Recently, many researchers have shown interest in geometric spanners because of its wide range of applications. Some of the spanners often used in wireless networks are briefly discussed below.

The edge exists between two nodes and in GG if there is no node inside the circle with as the diameter as shown in Figure 1. In other words, the edge if and only if the circle centered at with the radius does not contain any other node inside, where denotes distance between and . Bose et al. have given a localized algorithm [19] to construct GG for ad hoc networks. The spanning ratio of GG is bounded by [2, 23].

Two nodes are connected in RNG if and only if their lune does not contain any other node . The lune is defined as the intersection of the two circles of radius centered at and , respectively, see Figure 1. The algorithm to construct RNG for wireless networks is given in [18]. Bose et al. [2] have proved that the spanning ratio of RNG is in . RNG is a subgraph of GG.

In Yao graph [3, 13], the transmission range circle of a node is divided into equal sectors, where , as shown in Figure 1. In each sector, closest node is connected with by an edge if exists. Ties are broken arbitrarily. The spanning ratio of Yao graph is bounded by a constant. Unlike GG and RNG, Yao graph is not a planar graph.

We can define Delaunay triangulation (Del) [12] of as the triangulation of all the nodes such that the circumcircle of each triangle should not contain any other node , see Figure 2. Delaunay triangulation is a planar graph. The spanning ratio of Del is 2.42 [24, 25]. Hence, it is a -spanner of UDG. RNG and GG are subgraphs of Del, but still it maintains linear number of edges in the graph. Del is not suitable for ad hoc networks because it contains longer edges than the transmission range. The unit Delaunay triangulation UDel [15] can be obtained from the Delaunay triangulation Del by removing all the edges longer than one unit. UDel is a -spanner of UDG [9, 15].

Though the unit Delaunay triangulation (UDel) is suitable
for ad hoc networks, it is not known how to construct UDel locally. Li et
al. [1] gave a
localized algorithm to construct Delaunay triangulation for ad hoc networks
called localized Delaunay triangulation (LDel). In LDe, as shown in Figure 2, the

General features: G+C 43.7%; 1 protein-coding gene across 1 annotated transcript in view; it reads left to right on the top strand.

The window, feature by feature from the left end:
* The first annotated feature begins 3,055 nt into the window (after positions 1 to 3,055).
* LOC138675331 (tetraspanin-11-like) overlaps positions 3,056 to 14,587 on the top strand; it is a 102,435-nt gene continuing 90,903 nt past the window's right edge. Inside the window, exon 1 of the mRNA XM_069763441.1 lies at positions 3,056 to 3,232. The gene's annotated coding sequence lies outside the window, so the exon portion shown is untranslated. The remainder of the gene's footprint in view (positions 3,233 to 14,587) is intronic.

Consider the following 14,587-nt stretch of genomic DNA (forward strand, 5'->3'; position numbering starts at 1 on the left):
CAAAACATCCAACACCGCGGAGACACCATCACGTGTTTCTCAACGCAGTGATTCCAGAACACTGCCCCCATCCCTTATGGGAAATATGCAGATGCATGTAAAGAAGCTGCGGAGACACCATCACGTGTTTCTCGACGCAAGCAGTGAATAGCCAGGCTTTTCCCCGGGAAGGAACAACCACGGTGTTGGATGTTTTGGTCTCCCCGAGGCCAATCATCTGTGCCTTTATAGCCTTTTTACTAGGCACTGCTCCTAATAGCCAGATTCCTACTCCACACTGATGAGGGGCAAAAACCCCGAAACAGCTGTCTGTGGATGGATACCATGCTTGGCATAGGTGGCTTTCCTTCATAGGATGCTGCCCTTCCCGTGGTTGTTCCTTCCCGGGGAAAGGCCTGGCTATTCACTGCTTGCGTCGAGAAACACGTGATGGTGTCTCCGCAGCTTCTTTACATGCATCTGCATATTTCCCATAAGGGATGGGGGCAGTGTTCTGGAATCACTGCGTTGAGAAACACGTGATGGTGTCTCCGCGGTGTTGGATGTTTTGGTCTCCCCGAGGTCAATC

circumcircle of each triangle does not contain
any other node such that , , and where denotes the set
of *1-hop* neighbors for node . In this
algorithm, first it constructs LDe with one hop neighbors. LDe is a *t*-spanner of UDG
[15], but LDe is not a planar graph. A
planarization algorithm is applied on LDe to make it a planar graph, and
it is called planarized local Delaunay triangulation (PLDel) or simply localized Delaunay triangulation (LDel).
LDel is a planar -spanner of UDG
[1, 15]. It contains all the edges
that are in the both UDG and Del.

Gao et al. [9, 14] proposed a spanner called restricted Delaunay graph (RDG) which combines the node clustering algorithm with Delaunay triangulation graph. Alzoubi et al. [10, 17] proposed another spanner which first constructs the backbone using clustering algorithm followed by the Delaunay triangulation.

LDel contains many desirable geometric properties which are suitable for wireless ad hoc networks, but at the same time some of the problems in LDel motivated us to propose a new spanner called constrained Delaunay triangulation (CDT). The problems include high hop count between the nodes and large packet delays.

Some times, in LDel, packet traversal may take more than one hop even though the nodes are in the communication range of each other. This can happen due to the geometric property of LDel. For example, consider the LDel shown in Figure 3(a), the outer circle indicates the transmission range of node . Nodes and are neighbor nodes of . Even though the node is in the transmission range of node , the packet traversal from node to node takes more than one hop. Thus, the edge cannot be placed in the LDel. The same thing can happen to other spanners also. For example, Gabriel graph (see Figure 3(b)) does not include the edge in the graph due to its property. In this paper, we propose a new spanner called constrained Delaunay triangulation (CDT) by introducing longer edges to reduce the number of hops and packet delay between the nodes. We call these longer edges as constraints of localized Delaunay triangulation (LDel). The main objectives of the constrained Delaunay triangulation are reducing the number of hops between the nodes in LDel and reducing the end-to-end packet delay. We have simulated CDT in ns-2.28 and compared with PLDel, LDe, GG, and RNG using various greedy routing protocols. The simulation results show that CDT give better performance in terms of number of hops, packet delay, jitter, and throughput.